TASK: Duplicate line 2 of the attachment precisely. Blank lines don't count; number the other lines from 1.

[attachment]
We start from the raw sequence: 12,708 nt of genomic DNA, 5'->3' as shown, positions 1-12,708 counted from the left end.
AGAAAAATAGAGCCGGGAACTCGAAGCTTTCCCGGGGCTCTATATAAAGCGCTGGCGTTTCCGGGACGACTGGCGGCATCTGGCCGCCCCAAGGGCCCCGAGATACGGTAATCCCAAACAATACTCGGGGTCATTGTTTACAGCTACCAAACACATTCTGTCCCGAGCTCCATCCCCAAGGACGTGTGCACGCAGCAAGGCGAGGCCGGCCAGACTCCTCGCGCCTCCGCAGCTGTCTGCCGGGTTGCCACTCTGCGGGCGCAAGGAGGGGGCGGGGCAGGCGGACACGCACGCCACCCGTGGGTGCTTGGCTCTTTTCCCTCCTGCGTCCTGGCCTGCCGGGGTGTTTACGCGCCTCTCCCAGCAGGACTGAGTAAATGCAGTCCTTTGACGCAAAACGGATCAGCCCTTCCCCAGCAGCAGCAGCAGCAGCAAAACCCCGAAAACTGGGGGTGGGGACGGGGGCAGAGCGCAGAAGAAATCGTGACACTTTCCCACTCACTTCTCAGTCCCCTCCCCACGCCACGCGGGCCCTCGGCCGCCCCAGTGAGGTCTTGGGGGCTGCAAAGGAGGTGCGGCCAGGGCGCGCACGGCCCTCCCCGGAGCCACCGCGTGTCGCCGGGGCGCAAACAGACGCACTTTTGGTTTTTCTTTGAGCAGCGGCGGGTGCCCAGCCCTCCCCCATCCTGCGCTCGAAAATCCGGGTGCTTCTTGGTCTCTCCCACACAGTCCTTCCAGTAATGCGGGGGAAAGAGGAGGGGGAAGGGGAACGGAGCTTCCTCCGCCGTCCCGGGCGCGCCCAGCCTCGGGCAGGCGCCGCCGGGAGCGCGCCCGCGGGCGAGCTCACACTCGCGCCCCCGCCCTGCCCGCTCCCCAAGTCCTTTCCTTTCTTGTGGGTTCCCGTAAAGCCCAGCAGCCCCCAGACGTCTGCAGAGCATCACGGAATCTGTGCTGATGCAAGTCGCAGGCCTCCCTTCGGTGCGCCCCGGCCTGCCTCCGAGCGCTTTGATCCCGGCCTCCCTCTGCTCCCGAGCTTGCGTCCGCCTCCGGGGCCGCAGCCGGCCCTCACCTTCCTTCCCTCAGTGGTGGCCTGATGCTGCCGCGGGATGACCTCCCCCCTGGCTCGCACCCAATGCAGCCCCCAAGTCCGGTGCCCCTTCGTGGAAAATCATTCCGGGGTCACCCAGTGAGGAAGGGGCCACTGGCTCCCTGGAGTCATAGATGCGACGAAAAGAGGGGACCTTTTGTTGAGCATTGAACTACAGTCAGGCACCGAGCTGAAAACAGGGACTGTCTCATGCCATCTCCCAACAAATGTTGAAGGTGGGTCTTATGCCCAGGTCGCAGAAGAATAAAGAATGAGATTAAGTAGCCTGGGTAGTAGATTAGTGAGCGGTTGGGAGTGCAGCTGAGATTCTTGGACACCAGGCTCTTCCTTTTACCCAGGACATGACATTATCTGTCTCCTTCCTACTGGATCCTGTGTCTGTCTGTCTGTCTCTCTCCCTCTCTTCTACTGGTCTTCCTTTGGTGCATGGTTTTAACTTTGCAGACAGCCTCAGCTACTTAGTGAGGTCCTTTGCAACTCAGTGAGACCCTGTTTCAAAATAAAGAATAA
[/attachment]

AGAAAAATAGAGCCGGGAACTCGAAGCTTTCCCGGGGCTCTATATAAAGCGCTGGCGTTTCCGGGACGACTGGCGGCATCTGGCCGCCCCAAGGGCCCCGAGATACGGTAATCCCAAACAATACTCGGGGTCATTGTTTACAGCTACCAAACACATTCTGTCCCGAGCTCCATCCCCAAGGACGTGTGCACGCAGCAAGGCGAGGCCGGCCAGACTCCTCGCGCCTCCGCAGCTGTCTGCCGGGTTGCCACTCTGCGGGCGCAAGGAGGGGGCGGGGCAGGCGGACACGCACGCCACCCGTGGGTGCTTGGCTCTTTTCCCTCCTGCGTCCTGGCCTGCCGGGGTGTTTACGCGCCTCTCCCAGCAGGACTGAGTAAATGCAGTCCTTTGACGCAAAACGGATCAGCCCTTCCCCAGCAGCAGCAGCAGCAGCAAAACCCCGAAAACTGGGGGTGGGGACGGGGGCAGAGCGCAGAAGAAATCGTGACACTTTCCCACTCACTTCTCAGTCCCCTCCCCACGCCACGCGGGCCCTCGGCCGCCCCAGTGAGGTCTTGGGGGCTGCAAAGGAGGTGCGGCCAGGGCGCGCACGGCCCTCCCCGGAGCCACCGCGTGTCGCCGGGGCGCAAACAGACGCACTTTTGGTTTTTCTTTGAGCAGCGGCGGGTGCCCAGCCCTCCCCCATCCTGCGCTCGAAAATCCGGGTGCTTCTTGGTCTCTCCCACACAGTCCTTCCAGTAATGCGGGGGAAAGAGGAGGGGGAAGGGGAACGGAGCTTCCTCCGCCGTCCCGGGCGCGCCCAGCCTCGGGCAGGCGCCGCCGGGAGCGCGCCCGCGGGCGAGCTCACACTCGCGCCCCCGCCCTGCCCGCTCCCCAAGTCCTTTCCTTTCTTGTGGGTTCCCGTAAAGCCCAGCAGCCCCCAGACGTCTGCAGAGCATCACGGAATCTGTGCTGATGCAAGTCGCAGGCCTCCCTTCGGTGCGCCCCGGCCTGCCTCCGAGCGCTTTGATCCCGGCCTCCCTCTGCTCCCGAGCTTGCGTCCGCCTCCGGGGCCGCAGCCGGCCCTCACCTTCCTTCCCTCAGTGGTGGCCTGATGCTGCCGCGGGATGACCTCCCCCCTGGCTCGCACCCAATGCAGCCCCCAAGTCCGGTGCCCCTTCGTGGAAAATCATTCCGGGGTCACCCAGTGAGGAAGGGGCCACTGGCTCCCTGGAGTCATAGATGCGACGAAAAGAGGGGACCTTTTGTTGAGCATTGAACTACAGTCAGGCACCGAGCTGAAAACAGGGACTGTCTCATGCCATCTCCCAACAAATGTTGAAGGTGGGTCTTATGCCCAGGTCGCAGAAGAATAAAGAATGAGATTAAGTAGCCTGGGTAGTAGATTAGTGAGCGGTTGGGAGTGCAGCTGAGATTCTTGGACACCAGGCTCTTCCTTTTACCCAGGACATGACATTATCTGTCTCCTTCCTACTGGATCCTGTGTCTGTCTGTCTGTCTCTCTCCCTCTCTTCTACTGGTCTTCCTTTGGTGCATGGTTTTAACTTTGCAGACAGCCTCAGCTACTTAGTGAGGTCCTTTGCAACTCAGTGAGACCCTGTTTCAAAATAAAGAATAA